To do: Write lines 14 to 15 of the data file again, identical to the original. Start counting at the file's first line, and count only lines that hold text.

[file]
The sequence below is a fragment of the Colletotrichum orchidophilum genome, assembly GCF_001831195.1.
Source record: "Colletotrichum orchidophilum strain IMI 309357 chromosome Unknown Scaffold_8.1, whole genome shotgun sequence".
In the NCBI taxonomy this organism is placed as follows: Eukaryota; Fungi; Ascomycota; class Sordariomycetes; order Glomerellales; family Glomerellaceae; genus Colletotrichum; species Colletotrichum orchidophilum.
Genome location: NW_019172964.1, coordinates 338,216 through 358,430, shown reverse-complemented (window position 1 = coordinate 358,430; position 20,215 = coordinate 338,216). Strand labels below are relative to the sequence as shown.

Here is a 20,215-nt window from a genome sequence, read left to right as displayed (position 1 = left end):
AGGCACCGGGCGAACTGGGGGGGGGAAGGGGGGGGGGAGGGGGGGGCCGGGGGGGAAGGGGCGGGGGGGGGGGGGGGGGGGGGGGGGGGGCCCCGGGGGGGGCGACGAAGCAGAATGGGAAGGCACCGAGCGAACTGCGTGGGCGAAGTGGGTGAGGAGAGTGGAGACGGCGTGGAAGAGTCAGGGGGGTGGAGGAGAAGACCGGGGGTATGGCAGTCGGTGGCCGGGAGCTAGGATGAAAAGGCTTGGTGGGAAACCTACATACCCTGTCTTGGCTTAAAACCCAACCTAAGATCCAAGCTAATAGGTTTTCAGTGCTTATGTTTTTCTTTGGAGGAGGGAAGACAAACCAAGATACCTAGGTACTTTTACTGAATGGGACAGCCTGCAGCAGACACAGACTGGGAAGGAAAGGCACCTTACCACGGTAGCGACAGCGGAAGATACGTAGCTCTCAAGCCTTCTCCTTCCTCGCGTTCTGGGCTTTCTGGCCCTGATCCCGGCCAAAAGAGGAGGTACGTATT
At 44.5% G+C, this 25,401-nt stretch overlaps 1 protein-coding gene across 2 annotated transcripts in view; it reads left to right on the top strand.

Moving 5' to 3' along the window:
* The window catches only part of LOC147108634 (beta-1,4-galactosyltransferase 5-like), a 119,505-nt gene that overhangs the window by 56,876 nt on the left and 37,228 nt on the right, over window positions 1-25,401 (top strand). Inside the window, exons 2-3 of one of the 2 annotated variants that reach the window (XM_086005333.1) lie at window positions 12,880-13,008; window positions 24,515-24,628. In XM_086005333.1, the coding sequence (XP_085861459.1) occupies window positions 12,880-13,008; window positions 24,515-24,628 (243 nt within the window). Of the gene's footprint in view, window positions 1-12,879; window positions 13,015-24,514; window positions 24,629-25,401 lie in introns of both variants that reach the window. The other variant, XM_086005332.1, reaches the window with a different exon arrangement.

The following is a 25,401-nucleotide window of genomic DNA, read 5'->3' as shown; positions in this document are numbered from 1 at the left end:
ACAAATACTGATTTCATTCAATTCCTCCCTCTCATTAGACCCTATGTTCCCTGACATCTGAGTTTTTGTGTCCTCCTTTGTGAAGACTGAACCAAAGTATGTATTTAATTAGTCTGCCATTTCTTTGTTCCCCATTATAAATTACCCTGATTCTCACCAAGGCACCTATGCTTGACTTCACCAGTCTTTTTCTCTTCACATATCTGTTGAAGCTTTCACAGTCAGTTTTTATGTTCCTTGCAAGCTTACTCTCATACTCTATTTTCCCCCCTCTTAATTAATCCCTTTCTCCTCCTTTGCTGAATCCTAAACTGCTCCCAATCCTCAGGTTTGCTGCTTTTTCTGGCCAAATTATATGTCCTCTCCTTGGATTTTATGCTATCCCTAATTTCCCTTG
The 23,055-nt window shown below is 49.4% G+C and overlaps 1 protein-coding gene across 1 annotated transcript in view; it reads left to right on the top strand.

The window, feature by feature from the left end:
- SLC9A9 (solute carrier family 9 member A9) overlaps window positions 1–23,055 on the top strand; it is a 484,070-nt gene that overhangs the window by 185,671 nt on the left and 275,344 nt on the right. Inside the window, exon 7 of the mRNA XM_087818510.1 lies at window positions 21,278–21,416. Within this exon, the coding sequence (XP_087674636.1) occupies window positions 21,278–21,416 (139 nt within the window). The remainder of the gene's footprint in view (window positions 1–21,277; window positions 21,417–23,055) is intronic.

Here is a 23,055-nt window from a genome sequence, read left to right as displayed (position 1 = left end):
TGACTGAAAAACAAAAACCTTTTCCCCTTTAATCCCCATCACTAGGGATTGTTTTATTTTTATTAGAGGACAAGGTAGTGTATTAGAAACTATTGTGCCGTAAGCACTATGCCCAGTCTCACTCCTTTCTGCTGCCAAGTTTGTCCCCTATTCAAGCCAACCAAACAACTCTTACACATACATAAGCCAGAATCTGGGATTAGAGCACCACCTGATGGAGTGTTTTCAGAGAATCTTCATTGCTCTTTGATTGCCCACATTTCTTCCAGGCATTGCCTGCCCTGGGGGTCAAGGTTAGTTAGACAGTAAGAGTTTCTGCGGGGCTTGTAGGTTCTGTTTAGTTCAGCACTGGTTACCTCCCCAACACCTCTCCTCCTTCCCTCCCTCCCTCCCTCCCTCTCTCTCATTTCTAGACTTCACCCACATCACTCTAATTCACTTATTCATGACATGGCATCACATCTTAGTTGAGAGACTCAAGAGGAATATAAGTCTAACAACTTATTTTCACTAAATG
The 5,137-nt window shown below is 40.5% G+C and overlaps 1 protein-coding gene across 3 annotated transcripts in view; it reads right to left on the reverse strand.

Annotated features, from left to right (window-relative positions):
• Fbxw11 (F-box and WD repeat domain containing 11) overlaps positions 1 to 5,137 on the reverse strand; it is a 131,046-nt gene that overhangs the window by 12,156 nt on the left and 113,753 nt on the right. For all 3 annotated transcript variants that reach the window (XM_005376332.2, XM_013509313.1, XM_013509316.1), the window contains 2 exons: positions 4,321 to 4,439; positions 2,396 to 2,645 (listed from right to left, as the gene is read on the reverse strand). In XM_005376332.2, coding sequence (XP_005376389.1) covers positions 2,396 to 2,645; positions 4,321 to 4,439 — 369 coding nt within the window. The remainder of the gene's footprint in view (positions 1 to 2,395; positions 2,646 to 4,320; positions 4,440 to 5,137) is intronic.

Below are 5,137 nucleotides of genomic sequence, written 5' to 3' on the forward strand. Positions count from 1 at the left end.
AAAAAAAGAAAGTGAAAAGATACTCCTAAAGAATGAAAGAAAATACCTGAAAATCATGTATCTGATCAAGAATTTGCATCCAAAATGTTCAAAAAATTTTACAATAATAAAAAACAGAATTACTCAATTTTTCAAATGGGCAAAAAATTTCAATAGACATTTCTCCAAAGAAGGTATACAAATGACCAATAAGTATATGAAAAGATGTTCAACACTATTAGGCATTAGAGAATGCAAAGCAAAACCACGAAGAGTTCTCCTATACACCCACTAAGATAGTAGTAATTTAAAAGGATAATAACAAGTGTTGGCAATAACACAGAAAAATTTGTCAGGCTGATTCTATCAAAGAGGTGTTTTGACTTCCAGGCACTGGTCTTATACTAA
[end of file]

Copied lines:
- SLC9A9 (solute carrier family 9 member A9) overlaps window positions 1–23,055 on the top strand; it is a 484,070-nt gene that overhangs the window by 185,671 nt on the left and 275,344 nt on the right. Inside the window, exon 7 of the mRNA XM_087818510.1 lies at window positions 21,278–21,416. Within this exon, the coding sequence (XP_087674636.1) occupies window positions 21,278–21,416 (139 nt within the window). The remainder of the gene's footprint in view (window positions 1–21,277; window positions 21,417–23,055) is intronic.

Here is a 23,055-nt window from a genome sequence, read left to right as displayed (position 1 = left end):